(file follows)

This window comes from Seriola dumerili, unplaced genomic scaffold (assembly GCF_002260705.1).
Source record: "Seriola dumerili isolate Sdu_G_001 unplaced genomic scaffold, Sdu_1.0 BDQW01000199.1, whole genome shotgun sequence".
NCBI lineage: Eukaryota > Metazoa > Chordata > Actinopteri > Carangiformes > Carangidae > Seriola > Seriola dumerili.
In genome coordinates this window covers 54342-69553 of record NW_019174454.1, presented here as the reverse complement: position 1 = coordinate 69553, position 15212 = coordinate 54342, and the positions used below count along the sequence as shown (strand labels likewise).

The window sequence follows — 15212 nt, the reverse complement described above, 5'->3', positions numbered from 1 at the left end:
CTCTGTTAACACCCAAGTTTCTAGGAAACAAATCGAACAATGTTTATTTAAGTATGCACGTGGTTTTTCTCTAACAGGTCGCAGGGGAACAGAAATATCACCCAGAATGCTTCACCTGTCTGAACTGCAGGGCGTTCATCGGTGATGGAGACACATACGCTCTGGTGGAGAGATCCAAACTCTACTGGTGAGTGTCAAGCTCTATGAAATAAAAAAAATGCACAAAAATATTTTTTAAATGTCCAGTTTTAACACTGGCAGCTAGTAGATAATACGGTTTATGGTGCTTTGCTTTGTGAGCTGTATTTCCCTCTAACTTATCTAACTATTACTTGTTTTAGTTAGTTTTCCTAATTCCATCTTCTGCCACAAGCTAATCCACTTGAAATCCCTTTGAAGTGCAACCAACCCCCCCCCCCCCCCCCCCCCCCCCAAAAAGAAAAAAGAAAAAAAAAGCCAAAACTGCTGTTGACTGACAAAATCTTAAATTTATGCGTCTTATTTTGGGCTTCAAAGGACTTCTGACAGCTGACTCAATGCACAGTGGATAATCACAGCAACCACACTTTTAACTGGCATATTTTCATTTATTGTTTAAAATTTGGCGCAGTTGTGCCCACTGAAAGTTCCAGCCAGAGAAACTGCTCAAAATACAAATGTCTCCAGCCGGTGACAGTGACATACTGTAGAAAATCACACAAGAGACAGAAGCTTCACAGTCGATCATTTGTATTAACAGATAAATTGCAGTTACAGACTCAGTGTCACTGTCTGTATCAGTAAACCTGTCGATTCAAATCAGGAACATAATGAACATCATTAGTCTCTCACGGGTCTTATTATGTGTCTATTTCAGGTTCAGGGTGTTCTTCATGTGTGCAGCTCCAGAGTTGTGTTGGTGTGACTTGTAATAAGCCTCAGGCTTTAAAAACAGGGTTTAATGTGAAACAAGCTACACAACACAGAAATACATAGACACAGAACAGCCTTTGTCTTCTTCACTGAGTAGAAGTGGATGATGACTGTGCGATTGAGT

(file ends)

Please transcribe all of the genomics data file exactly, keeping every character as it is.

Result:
This window comes from Seriola dumerili, unplaced genomic scaffold (assembly GCF_002260705.1).
Source record: "Seriola dumerili isolate Sdu_G_001 unplaced genomic scaffold, Sdu_1.0 BDQW01000199.1, whole genome shotgun sequence".
NCBI lineage: Eukaryota > Metazoa > Chordata > Actinopteri > Carangiformes > Carangidae > Seriola > Seriola dumerili.
In genome coordinates this window covers 54342-69553 of record NW_019174454.1, presented here as the reverse complement: position 1 = coordinate 69553, position 15212 = coordinate 54342, and the positions used below count along the sequence as shown (strand labels likewise).

The window sequence follows — 15212 nt, the reverse complement described above, 5'->3', positions numbered from 1 at the left end:
CTCTGTTAACACCCAAGTTTCTAGGAAACAAATCGAACAATGTTTATTTAAGTATGCACGTGGTTTTTCTCTAACAGGTCGCAGGGGAACAGAAATATCACCCAGAATGCTTCACCTGTCTGAACTGCAGGGCGTTCATCGGTGATGGAGACACATACGCTCTGGTGGAGAGATCCAAACTCTACTGGTGAGTGTCAAGCTCTATGAAATAAAAAAAATGCACAAAAATATTTTTTAAATGTCCAGTTTTAACACTGGCAGCTAGTAGATAATACGGTTTATGGTGCTTTGCTTTGTGAGCTGTATTTCCCTCTAACTTATCTAACTATTACTTGTTTTAGTTAGTTTTCCTAATTCCATCTTCTGCCACAAGCTAATCCACTTGAAATCCCTTTGAAGTGCAACCAACCCCCCCCCCCCCCCCCCCCCCCCCAAAAAGAAAAAAGAAAAAAAAAGCCAAAACTGCTGTTGACTGACAAAATCTTAAATTTATGCGTCTTATTTTGGGCTTCAAAGGACTTCTGACAGCTGACTCAATGCACAGTGGATAATCACAGCAACCACACTTTTAACTGGCATATTTTCATTTATTGTTTAAAATTTGGCGCAGTTGTGCCCACTGAAAGTTCCAGCCAGAGAAACTGCTCAAAATACAAATGTCTCCAGCCGGTGACAGTGACATACTGTAGAAAATCACACAAGAGACAGAAGCTTCACAGTCGATCATTTGTATTAACAGATAAATTGCAGTTACAGACTCAGTGTCACTGTCTGTATCAGTAAACCTGTCGATTCAAATCAGGAACATAATGAACATCATTAGTCTCTCACGGGTCTTATTATGTGTCTATTTCAGGTTCAGGGTGTTCTTCATGTGTGCAGCTCCAGAGTTGTGTTGGTGTGACTTGTAATAAGCCTCAGGCTTTAAAAACAGGGTTTAATGTGAAACAAGCTACACAACACAGAAATACATAGACACAGAACAGCCTTTGTCTTCTTCACTGAGTAGAAGTGGATGATGACTGTGCGATTGAGT